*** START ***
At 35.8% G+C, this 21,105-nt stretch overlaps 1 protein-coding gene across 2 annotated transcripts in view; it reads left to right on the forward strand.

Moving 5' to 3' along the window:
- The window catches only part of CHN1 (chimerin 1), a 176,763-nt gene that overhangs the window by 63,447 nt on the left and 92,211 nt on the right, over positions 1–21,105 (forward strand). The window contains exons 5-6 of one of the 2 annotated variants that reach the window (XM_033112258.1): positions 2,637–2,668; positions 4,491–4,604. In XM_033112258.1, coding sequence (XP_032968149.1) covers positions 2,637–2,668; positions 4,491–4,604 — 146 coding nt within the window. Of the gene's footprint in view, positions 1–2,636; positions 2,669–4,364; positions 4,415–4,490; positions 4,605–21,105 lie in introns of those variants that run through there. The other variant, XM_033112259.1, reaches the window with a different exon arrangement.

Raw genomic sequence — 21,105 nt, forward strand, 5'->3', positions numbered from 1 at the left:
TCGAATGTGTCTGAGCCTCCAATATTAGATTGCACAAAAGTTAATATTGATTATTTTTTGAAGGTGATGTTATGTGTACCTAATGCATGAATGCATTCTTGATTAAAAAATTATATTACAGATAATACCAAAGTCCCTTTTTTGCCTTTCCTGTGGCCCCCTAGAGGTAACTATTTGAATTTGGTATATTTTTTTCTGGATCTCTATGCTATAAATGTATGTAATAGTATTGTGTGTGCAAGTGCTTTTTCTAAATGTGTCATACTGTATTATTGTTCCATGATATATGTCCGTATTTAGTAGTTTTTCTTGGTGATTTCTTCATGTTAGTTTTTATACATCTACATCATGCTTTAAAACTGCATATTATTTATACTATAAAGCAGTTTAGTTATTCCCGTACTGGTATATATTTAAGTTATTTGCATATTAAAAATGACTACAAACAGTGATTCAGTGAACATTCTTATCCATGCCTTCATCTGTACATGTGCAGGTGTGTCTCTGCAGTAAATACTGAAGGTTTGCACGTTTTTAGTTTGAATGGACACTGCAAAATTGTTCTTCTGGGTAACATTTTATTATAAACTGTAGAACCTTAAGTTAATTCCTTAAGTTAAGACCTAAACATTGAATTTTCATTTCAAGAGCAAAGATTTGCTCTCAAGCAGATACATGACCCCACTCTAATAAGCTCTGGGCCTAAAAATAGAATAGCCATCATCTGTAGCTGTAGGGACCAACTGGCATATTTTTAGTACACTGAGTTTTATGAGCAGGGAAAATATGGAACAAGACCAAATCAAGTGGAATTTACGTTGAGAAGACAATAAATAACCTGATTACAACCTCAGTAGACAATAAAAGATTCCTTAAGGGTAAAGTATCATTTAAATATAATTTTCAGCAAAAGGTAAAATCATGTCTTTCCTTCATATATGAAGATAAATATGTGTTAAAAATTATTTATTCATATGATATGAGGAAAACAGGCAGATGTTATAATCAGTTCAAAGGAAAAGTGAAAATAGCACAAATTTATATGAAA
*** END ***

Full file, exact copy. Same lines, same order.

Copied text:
At 35.8% G+C, this 21,105-nt stretch overlaps 1 protein-coding gene across 2 annotated transcripts in view; it reads left to right on the forward strand.

Moving 5' to 3' along the window:
- The window catches only part of CHN1 (chimerin 1), a 176,763-nt gene that overhangs the window by 63,447 nt on the left and 92,211 nt on the right, over positions 1–21,105 (forward strand). The window contains exons 5-6 of one of the 2 annotated variants that reach the window (XM_033112258.1): positions 2,637–2,668; positions 4,491–4,604. In XM_033112258.1, coding sequence (XP_032968149.1) covers positions 2,637–2,668; positions 4,491–4,604 — 146 coding nt within the window. Of the gene's footprint in view, positions 1–2,636; positions 2,669–4,364; positions 4,415–4,490; positions 4,605–21,105 lie in introns of those variants that run through there. The other variant, XM_033112259.1, reaches the window with a different exon arrangement.

Raw genomic sequence — 21,105 nt, forward strand, 5'->3', positions numbered from 1 at the left:
TCGAATGTGTCTGAGCCTCCAATATTAGATTGCACAAAAGTTAATATTGATTATTTTTTGAAGGTGATGTTATGTGTACCTAATGCATGAATGCATTCTTGATTAAAAAATTATATTACAGATAATACCAAAGTCCCTTTTTTGCCTTTCCTGTGGCCCCCTAGAGGTAACTATTTGAATTTGGTATATTTTTTTCTGGATCTCTATGCTATAAATGTATGTAATAGTATTGTGTGTGCAAGTGCTTTTTCTAAATGTGTCATACTGTATTATTGTTCCATGATATATGTCCGTATTTAGTAGTTTTTCTTGGTGATTTCTTCATGTTAGTTTTTATACATCTACATCATGCTTTAAAACTGCATATTATTTATACTATAAAGCAGTTTAGTTATTCCCGTACTGGTATATATTTAAGTTATTTGCATATTAAAAATGACTACAAACAGTGATTCAGTGAACATTCTTATCCATGCCTTCATCTGTACATGTGCAGGTGTGTCTCTGCAGTAAATACTGAAGGTTTGCACGTTTTTAGTTTGAATGGACACTGCAAAATTGTTCTTCTGGGTAACATTTTATTATAAACTGTAGAACCTTAAGTTAATTCCTTAAGTTAAGACCTAAACATTGAATTTTCATTTCAAGAGCAAAGATTTGCTCTCAAGCAGATACATGACCCCACTCTAATAAGCTCTGGGCCTAAAAATAGAATAGCCATCATCTGTAGCTGTAGGGACCAACTGGCATATTTTTAGTACACTGAGTTTTATGAGCAGGGAAAATATGGAACAAGACCAAATCAAGTGGAATTTACGTTGAGAAGACAATAAATAACCTGATTACAACCTCAGTAGACAATAAAAGATTCCTTAAGGGTAAAGTATCATTTAAATATAATTTTCAGCAAAAGGTAAAATCATGTCTTTCCTTCATATATGAAGATAAATATGTGTTAAAAATTATTTATTCATATGATATGAGGAAAACAGGCAGATGTTATAATCAGTTCAAAGGAAAAGTGAAAATAGCACAAATTTATATGAAA